Targets: Part 19

I did something stupid. I looked back.

The big, bald guy handled the door differently than  I had. He leaned in and hit the metal edge of the door with his shoulder, smashing it out of the frame, and the frame partly out of the building.

Turning my head forward, I ran across the lawn toward the car.

Something in the car hummed, and the missile launcher popped upwards from the trunk and clicked into place.

I jumped toward the car, using the stealth suit’s artificial muscles to give me a boost, and landed right next to the passenger side door. My momentum didn’t let me stop there.

I fell forward, hitting the car.

It hurt, but it would have hurt worse if I hadn’t been wearing the suit.

As I fumbled for the door handle, the missile fired, roaring away from the car toward the Cabal trooper, and exploding as it hit… something.

The fireball was too bright to see exactly what.

A wave of heat that didn’t come from the afternoon sun washed over me.

Blinking away the afterimages, I found the door handle, and began to open the door when the door opened on its own.

Kind of.

Actually Rachel pushed it open, and yanked me face first inside.

She shut the door while I was still turning around in the front seat, and Haley hit the gas, sending the car forward with the engine roaring, and tires squealing.

I pulled on the seat belt.

“I hope I didn’t hurt anyone,” Haley said. “Not that I want him to catch us, but I don’t want to kill anybody.”

From the back seat, Rachel said, “I… Right now I’m hoping we all get to live to regret killing people. ”

I barely listened to them. I’d popped out the keyboard in the passenger seat, and turned on the 360 degree radar/camera view around the car.

It appeared on the screen in the dashboard, the one above the radio. I’d swapped out the 8-track player for a CD player with an Ipod connection sometime in the spring.

Clicking through the available views, I ran across the rear view just as Haley glanced up toward the mirror.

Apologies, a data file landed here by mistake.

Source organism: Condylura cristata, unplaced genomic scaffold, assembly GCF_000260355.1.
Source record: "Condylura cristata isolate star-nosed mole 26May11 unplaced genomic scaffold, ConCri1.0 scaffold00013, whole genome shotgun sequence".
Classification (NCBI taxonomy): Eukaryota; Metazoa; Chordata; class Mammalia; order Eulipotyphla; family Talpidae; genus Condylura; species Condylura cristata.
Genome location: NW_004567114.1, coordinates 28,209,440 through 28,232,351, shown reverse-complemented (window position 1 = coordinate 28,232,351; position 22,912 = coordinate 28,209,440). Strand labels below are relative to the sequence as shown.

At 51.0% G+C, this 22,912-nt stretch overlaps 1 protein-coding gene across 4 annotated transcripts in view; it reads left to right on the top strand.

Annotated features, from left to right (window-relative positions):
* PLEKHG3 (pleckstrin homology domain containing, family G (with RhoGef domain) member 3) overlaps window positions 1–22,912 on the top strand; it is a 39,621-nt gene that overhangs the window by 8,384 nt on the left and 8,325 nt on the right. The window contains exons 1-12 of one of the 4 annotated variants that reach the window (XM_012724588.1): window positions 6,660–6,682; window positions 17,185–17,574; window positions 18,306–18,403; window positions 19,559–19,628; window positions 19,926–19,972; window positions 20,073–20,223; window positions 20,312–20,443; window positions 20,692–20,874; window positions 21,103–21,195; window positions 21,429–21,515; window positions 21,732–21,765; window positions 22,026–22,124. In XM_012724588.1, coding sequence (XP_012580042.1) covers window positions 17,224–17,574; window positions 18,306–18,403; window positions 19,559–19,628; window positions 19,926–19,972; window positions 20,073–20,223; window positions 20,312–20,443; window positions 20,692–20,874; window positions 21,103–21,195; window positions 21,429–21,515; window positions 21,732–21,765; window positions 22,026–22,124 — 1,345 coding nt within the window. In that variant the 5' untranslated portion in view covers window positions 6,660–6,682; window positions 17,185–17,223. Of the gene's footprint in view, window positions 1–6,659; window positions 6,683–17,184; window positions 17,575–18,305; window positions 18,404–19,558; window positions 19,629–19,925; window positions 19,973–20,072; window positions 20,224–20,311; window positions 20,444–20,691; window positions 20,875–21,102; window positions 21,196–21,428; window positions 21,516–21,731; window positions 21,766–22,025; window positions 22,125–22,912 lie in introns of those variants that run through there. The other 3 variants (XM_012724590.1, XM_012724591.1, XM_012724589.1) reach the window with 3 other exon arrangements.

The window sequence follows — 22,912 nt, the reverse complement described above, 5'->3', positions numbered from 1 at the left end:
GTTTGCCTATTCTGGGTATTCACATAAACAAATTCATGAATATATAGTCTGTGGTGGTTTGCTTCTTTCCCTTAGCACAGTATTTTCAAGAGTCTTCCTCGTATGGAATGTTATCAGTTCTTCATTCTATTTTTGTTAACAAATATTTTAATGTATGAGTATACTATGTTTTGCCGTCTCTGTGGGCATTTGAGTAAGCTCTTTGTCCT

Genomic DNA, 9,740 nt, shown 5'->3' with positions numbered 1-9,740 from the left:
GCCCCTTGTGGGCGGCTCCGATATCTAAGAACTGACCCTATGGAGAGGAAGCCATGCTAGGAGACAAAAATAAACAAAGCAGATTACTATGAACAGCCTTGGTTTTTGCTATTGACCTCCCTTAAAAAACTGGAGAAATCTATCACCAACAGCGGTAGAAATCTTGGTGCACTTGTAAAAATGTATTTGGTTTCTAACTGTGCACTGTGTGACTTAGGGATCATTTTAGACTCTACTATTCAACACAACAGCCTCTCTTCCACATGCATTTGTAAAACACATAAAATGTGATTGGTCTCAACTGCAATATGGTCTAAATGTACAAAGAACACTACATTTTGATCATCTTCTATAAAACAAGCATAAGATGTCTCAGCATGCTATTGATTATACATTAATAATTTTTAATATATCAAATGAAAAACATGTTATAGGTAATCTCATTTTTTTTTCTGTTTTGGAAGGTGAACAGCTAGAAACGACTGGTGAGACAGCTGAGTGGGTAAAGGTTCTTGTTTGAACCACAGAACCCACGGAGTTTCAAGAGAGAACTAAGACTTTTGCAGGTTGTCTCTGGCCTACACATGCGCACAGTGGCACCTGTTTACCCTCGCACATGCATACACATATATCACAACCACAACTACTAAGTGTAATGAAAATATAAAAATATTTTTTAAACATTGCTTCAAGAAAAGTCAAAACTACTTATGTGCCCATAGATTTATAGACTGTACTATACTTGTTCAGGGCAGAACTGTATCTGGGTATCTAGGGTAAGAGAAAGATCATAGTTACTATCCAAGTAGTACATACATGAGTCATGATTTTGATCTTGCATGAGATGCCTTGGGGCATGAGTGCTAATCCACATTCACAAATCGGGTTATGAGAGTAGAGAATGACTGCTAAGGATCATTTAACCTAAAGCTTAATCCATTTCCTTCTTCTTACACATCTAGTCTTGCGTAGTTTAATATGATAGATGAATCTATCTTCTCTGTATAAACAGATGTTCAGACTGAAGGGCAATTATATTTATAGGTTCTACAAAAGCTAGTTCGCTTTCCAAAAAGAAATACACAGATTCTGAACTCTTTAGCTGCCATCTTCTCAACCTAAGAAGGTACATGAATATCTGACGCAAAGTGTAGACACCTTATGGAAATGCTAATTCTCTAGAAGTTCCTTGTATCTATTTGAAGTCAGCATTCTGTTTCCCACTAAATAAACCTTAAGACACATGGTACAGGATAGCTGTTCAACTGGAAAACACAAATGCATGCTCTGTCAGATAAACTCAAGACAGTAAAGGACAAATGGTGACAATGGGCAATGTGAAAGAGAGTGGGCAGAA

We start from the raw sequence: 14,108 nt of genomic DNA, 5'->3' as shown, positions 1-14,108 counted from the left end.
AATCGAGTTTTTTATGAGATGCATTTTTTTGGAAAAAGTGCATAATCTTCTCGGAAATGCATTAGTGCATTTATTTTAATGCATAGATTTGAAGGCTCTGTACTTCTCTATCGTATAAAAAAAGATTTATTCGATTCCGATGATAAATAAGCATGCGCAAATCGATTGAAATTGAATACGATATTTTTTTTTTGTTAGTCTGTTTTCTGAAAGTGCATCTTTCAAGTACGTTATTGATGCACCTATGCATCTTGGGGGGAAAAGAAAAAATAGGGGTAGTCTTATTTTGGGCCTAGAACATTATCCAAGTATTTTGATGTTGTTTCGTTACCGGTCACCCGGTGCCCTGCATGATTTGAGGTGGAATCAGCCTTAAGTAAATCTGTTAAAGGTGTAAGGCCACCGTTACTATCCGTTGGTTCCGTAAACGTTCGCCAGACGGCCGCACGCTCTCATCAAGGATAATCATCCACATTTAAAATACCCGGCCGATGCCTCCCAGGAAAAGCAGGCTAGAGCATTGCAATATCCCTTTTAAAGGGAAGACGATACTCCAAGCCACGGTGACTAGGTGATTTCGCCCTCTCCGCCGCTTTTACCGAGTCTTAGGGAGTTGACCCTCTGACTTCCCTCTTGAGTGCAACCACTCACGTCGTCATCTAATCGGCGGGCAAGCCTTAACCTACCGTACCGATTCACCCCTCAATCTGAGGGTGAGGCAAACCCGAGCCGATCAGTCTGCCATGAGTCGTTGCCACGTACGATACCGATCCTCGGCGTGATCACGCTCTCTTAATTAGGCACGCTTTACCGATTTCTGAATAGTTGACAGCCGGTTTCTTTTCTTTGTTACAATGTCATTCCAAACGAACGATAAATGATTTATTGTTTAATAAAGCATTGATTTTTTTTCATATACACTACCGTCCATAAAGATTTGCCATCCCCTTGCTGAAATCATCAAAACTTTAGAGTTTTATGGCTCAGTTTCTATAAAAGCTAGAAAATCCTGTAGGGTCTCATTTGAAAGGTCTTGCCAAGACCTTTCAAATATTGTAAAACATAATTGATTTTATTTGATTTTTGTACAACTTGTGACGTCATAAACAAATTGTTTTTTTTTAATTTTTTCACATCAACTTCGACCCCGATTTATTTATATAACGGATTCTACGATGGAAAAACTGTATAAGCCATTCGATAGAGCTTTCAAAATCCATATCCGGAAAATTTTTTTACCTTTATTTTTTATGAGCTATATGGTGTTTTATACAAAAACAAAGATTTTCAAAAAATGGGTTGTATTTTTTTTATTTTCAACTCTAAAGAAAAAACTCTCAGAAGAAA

One indrawn breath later, the car accelerated even more quickly than it had been.

I was all for that because the screen’s rear view showed my driver. Instead of a shirt, he wore blackened rags, and his pants were on fire.

At first I wasn’t all that bothered that he was following us. I doubted he could catch up to a car moving at seventy mph down a country road.

Then he jumped, closing half the distance between us.

I didn’t want to find out what he could do with another jump or two.

Haley said, “Nick, here!”

The joystick that controlled the missile launcher extended out of the dashboard on a flexible arm. She pushed toward me, and I changed the screen to target mode.

Using the joystick to aim the crosshairs, I was about to fire when the man jumped, landing only thirty feet behind us.

With one more jump he’d be on, or directly in front of, the car. That was the bad news. The good news?

I had a great shot.

The car shook as the missile fired, roaring toward the man, hitting him in the shoulder, and exploding.

Not that I saw that. It happened too quickly, but the screen had instant replay. Surveillance was one of it’s main functions after all.

Unfortunately, it didn’t take him down any more than it took him down earlier.

Moments later, he’d jumped again. Not that he was close, but he was coming.

Zooming in showed that his shoulder was reddish, and that his left eyebrow had been burned off.

While that could have been a positive sign from one angle (“Look, he can be hurt!”), I found it easier to look at it from a more realistic angle (“Two missiles later, all we’ve done is singe his hair.“).

Rachel turned away from the window to look at me.

“Rachel, could you hand me my helmet and guitar? And Haley, could you open the roof?”

Rachel did, and I pulled the helmet over my head, and attached the guitar hero controller to the cable.

“Are you sure?” Haley glanced over at me, and I said, “Can you think of anything else?”

Rachel said, “Yes–”

The roof opened, and, I stood in my seat.

The last time I’d had to shoot an actual person with the guitar was back in Los Angeles, and I hadn’t gone far enough then.

I pointed the guitar at the man’s leg, and fired.

A blue beam crossed the distance between us, hitting his leg. The pants burned where the beam hit. He stared down, beginning to scream something.

He fell.

29 thoughts on “Targets: Part 19”

  1. “The last time I’d had to shoot an actual person… … I hadn’t gone far enough”